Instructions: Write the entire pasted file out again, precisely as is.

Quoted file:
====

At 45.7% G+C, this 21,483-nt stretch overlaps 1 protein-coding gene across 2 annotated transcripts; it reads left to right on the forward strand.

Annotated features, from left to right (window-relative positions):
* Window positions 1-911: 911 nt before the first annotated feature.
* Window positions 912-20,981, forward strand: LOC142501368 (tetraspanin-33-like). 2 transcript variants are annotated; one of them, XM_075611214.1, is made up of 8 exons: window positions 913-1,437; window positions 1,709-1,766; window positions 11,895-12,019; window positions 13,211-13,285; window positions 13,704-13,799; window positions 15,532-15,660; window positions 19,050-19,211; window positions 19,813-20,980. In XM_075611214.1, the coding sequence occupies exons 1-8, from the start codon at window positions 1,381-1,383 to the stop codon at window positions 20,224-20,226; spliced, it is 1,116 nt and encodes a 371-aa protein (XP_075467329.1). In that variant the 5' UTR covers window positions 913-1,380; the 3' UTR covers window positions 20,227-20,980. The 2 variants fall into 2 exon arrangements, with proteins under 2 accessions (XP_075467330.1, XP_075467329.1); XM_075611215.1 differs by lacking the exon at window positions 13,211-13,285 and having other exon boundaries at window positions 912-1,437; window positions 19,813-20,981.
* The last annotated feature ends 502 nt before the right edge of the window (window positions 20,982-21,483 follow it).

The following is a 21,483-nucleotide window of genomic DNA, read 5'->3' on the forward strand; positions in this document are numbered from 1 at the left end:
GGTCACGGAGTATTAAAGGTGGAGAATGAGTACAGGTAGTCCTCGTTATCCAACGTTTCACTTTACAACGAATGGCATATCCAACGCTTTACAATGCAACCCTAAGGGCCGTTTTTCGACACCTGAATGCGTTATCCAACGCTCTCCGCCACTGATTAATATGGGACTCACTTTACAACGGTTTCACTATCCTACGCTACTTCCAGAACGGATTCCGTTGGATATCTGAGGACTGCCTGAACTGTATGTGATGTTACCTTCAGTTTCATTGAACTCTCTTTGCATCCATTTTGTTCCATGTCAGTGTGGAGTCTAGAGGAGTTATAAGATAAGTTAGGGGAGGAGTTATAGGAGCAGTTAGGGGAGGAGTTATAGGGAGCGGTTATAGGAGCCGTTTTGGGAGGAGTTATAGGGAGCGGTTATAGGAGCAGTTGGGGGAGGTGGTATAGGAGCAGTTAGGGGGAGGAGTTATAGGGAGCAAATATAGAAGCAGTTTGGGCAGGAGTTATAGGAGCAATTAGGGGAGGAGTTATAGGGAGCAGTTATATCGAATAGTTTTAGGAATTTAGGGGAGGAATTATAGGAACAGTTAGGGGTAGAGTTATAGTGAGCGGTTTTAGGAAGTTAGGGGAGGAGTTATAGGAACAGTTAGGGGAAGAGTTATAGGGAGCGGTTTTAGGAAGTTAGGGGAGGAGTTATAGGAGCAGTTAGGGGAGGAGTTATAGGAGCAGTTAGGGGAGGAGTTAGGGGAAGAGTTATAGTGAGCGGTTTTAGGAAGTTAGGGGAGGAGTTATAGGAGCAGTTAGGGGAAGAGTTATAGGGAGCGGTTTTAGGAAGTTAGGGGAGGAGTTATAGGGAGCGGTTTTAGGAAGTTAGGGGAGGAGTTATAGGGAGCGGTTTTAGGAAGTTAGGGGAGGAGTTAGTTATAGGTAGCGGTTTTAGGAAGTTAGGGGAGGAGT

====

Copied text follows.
At 45.7% G+C, this 21,483-nt stretch overlaps 1 protein-coding gene across 2 annotated transcripts; it reads left to right on the forward strand.

Annotated features, from left to right (window-relative positions):
* Window positions 1-911: 911 nt before the first annotated feature.
* Window positions 912-20,981, forward strand: LOC142501368 (tetraspanin-33-like). 2 transcript variants are annotated; one of them, XM_075611214.1, is made up of 8 exons: window positions 913-1,437; window positions 1,709-1,766; window positions 11,895-12,019; window positions 13,211-13,285; window positions 13,704-13,799; window positions 15,532-15,660; window positions 19,050-19,211; window positions 19,813-20,980. In XM_075611214.1, the coding sequence occupies exons 1-8, from the start codon at window positions 1,381-1,383 to the stop codon at window positions 20,224-20,226; spliced, it is 1,116 nt and encodes a 371-aa protein (XP_075467329.1). In that variant the 5' UTR covers window positions 913-1,380; the 3' UTR covers window positions 20,227-20,980. The 2 variants fall into 2 exon arrangements, with proteins under 2 accessions (XP_075467330.1, XP_075467329.1); XM_075611215.1 differs by lacking the exon at window positions 13,211-13,285 and having other exon boundaries at window positions 912-1,437; window positions 19,813-20,981.
* The last annotated feature ends 502 nt before the right edge of the window (window positions 20,982-21,483 follow it).

The following is a 21,483-nucleotide window of genomic DNA, read 5'->3' on the forward strand; positions in this document are numbered from 1 at the left end:
GGTCACGGAGTATTAAAGGTGGAGAATGAGTACAGGTAGTCCTCGTTATCCAACGTTTCACTTTACAACGAATGGCATATCCAACGCTTTACAATGCAACCCTAAGGGCCGTTTTTCGACACCTGAATGCGTTATCCAACGCTCTCCGCCACTGATTAATATGGGACTCACTTTACAACGGTTTCACTATCCTACGCTACTTCCAGAACGGATTCCGTTGGATATCTGAGGACTGCCTGAACTGTATGTGATGTTACCTTCAGTTTCATTGAACTCTCTTTGCATCCATTTTGTTCCATGTCAGTGTGGAGTCTAGAGGAGTTATAAGATAAGTTAGGGGAGGAGTTATAGGAGCAGTTAGGGGAGGAGTTATAGGGAGCGGTTATAGGAGCCGTTTTGGGAGGAGTTATAGGGAGCGGTTATAGGAGCAGTTGGGGGAGGTGGTATAGGAGCAGTTAGGGGGAGGAGTTATAGGGAGCAAATATAGAAGCAGTTTGGGCAGGAGTTATAGGAGCAATTAGGGGAGGAGTTATAGGGAGCAGTTATATCGAATAGTTTTAGGAATTTAGGGGAGGAATTATAGGAACAGTTAGGGGTAGAGTTATAGTGAGCGGTTTTAGGAAGTTAGGGGAGGAGTTATAGGAACAGTTAGGGGAAGAGTTATAGGGAGCGGTTTTAGGAAGTTAGGGGAGGAGTTATAGGAGCAGTTAGGGGAGGAGTTATAGGAGCAGTTAGGGGAGGAGTTAGGGGAAGAGTTATAGTGAGCGGTTTTAGGAAGTTAGGGGAGGAGTTATAGGAGCAGTTAGGGGAAGAGTTATAGGGAGCGGTTTTAGGAAGTTAGGGGAGGAGTTATAGGGAGCGGTTTTAGGAAGTTAGGGGAGGAGTTATAGGGAGCGGTTTTAGGAAGTTAGGGGAGGAGTTAGTTATAGGTAGCGGTTTTAGGAAGTTAGGGGAGGAGT